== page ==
Mental Health in the Workplace

I wish that back in 2016 I could have seen what my life would have been like today, as I feel like a completely different person, my whole attitude towards life and mental health has completely changed for the better. Back in 2016, I was working at a job that was excellent for my career however, I really disliked the working environment. I was suffering from mental health issues at the time, and could barely get myself out the door, let alone, out of bed. Every day I would question myself if I had the strength to get through the day.

I decided to share my mental health issues with my boss, thinking that him knowing what I’m going through would help with the overall work environment, however, the situation just got much worse. I was repeatedly belittled, and told that my mental health was having a negative impact on my coworkers, and that I couldn’t work flexible hours because he didn’t want my coworkers to think I was getting special treatment, even though, everyone had flexible working hours as it was part of the work policy.

When I would take days off for being sick, I would receive emails that were of bullying nature, and when I was diagnosed with depression, I was told by my boss that I am making his job harder. This all happened at a time when I was finding it difficult to see the bigger picture because I was stuck in this black hole of depression. Therefore, I took all that happened very seriously, and was very sensitive to it all, and this made my depression much worse.

I didn’t get the help I needed or deserved from my workplace, until I decided to make a formal complaint of harassment and bullying after months of receiving all these negative comments and associations regarding to my mental health. If my boss and my coworkers had training to teach them how to support someone with a mental health issue, I might have still been there. I will never forget the feeling I felt every day before going to work, always fearing what my boss will say to me, and the feeling of not wanting to wake up the next day.

To feel like I had gone from someone who strived in her career, to being told that I was failing to make a contribution, was very upsetting. I eventually received an apology from my boss, and soon after he left the company. I ended up finally getting the help I needed to help me move on from that experience, and I was able to manage my mental health at work. I don’t feel depressed anymore, however, I now know that my depression can creep up on me at any time, like it has before. There are days that I feel as if a dark cloud has come over me, however, I’ve learned to accept these feelings, and deal with them as they come.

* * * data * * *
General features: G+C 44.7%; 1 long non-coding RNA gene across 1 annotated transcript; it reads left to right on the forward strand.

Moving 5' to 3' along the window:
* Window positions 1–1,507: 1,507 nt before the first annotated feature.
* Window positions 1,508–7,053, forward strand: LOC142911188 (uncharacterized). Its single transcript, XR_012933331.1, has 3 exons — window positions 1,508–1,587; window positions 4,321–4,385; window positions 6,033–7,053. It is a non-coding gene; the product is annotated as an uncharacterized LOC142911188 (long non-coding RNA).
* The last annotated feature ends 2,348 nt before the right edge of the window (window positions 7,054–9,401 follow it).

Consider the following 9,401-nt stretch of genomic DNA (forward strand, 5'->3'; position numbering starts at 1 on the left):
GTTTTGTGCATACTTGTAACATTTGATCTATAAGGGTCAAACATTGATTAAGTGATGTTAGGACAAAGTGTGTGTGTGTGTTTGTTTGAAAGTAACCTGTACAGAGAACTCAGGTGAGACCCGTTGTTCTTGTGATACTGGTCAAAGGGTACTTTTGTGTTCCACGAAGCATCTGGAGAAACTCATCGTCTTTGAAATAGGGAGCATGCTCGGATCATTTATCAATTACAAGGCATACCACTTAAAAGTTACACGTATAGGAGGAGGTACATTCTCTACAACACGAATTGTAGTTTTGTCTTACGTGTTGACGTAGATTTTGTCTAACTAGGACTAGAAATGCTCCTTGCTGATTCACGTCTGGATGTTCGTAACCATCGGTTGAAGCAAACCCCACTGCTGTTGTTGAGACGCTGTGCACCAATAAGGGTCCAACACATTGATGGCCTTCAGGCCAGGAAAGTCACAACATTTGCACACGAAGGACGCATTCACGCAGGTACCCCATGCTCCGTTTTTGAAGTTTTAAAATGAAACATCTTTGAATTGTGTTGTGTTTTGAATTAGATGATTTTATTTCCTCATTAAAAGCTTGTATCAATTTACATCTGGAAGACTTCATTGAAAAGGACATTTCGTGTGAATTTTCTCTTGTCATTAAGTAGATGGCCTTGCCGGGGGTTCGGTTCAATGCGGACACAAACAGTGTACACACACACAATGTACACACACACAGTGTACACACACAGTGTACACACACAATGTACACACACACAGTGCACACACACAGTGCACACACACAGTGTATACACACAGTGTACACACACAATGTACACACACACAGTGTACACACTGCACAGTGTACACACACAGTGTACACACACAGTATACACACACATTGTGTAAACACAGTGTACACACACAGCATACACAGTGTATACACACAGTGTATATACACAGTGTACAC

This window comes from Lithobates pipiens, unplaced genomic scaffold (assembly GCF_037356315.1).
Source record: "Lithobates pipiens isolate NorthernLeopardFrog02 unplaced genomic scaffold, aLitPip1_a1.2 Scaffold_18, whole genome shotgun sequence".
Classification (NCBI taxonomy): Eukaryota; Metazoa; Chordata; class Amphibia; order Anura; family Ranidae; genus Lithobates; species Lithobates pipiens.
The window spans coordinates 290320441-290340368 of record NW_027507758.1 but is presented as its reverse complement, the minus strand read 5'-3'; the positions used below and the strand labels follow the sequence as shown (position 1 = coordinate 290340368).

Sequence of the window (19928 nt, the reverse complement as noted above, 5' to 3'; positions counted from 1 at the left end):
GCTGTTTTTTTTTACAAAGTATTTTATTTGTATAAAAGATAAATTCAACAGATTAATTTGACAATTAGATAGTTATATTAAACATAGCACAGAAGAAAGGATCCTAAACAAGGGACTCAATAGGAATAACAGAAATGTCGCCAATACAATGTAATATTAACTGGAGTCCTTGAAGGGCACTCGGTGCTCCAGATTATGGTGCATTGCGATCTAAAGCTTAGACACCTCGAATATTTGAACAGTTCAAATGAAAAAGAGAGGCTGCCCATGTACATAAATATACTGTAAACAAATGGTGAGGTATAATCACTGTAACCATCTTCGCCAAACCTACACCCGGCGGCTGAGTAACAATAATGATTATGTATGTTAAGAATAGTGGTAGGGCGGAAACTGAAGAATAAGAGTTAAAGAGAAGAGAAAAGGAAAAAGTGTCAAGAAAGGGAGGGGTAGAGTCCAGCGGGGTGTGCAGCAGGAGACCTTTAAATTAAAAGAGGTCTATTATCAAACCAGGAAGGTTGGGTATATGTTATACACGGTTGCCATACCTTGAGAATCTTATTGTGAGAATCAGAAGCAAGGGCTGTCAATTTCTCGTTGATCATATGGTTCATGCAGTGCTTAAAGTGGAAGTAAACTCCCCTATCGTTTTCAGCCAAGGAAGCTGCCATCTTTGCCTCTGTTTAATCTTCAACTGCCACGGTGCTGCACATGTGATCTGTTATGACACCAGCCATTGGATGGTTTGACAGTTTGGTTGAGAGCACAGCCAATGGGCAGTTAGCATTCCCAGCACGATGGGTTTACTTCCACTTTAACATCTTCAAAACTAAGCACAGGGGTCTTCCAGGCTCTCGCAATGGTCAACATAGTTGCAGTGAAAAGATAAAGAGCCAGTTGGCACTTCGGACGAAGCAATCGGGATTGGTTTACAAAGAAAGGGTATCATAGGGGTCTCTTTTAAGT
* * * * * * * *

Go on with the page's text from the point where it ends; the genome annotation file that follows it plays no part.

Now I can finally look back on this negative experience I had at work as a learning experience. It taught me to grow and accept my mental health issues, rather than be ashamed of them, or fear what others may say or think. Now I have the confidence to stand up for myself and know what is best for me, and when to ask for help to get the support I need. In facing one of the hardest years of my life, I have learned what true resilience really is. I wish that my workplace had been given the support that they needed to be able to support me. Both my boss and I had to give up our careers at an amazing job just because neither of us knew how to cope with mental health issues at the time. Mental health education and training is very important as we all deserve to feel safe at work, or any other environment.

When we are feeling weak, we need the support of our workplace in order to provide us with the flexibility we need to be well, and also to be productive. Without a correct understanding of mental health at work, the same thing that happened to me will continue, and it will continue to be the norm as it is in most places now.

I recently read a few articles about bullying and mental health at work, and while this made me realize I am not alone, it also made me realize just how important it is to be able to speak up and openly about mental health and to share how we are feeling. We must call out any injustices that we see people with mental health issues facing at work, if we do not, then we will not make any real change for the future. No one should suffer what I suffered and be belittled into thinking that their mental health is a burden because their boss doesn’t have the right experience or training to support them.

All mental health issues are difficult for the one suffering them, and for the people around them. However, with the right tools and the right help, they can have a successful career. We have a long way to go to get there, but there is hope. I didn’t feel that way back then, but I definitely feel it now. It really is time that we change the way the world views mental health.



Mental Health in the Workplace. (2019, April 10). Retrieved July 26, 2020, from

Publishing, H. (2010, February). Mental health problems in the workplace. Retrieved July 26, 2020, from




Leave a Reply

Skip to toolbar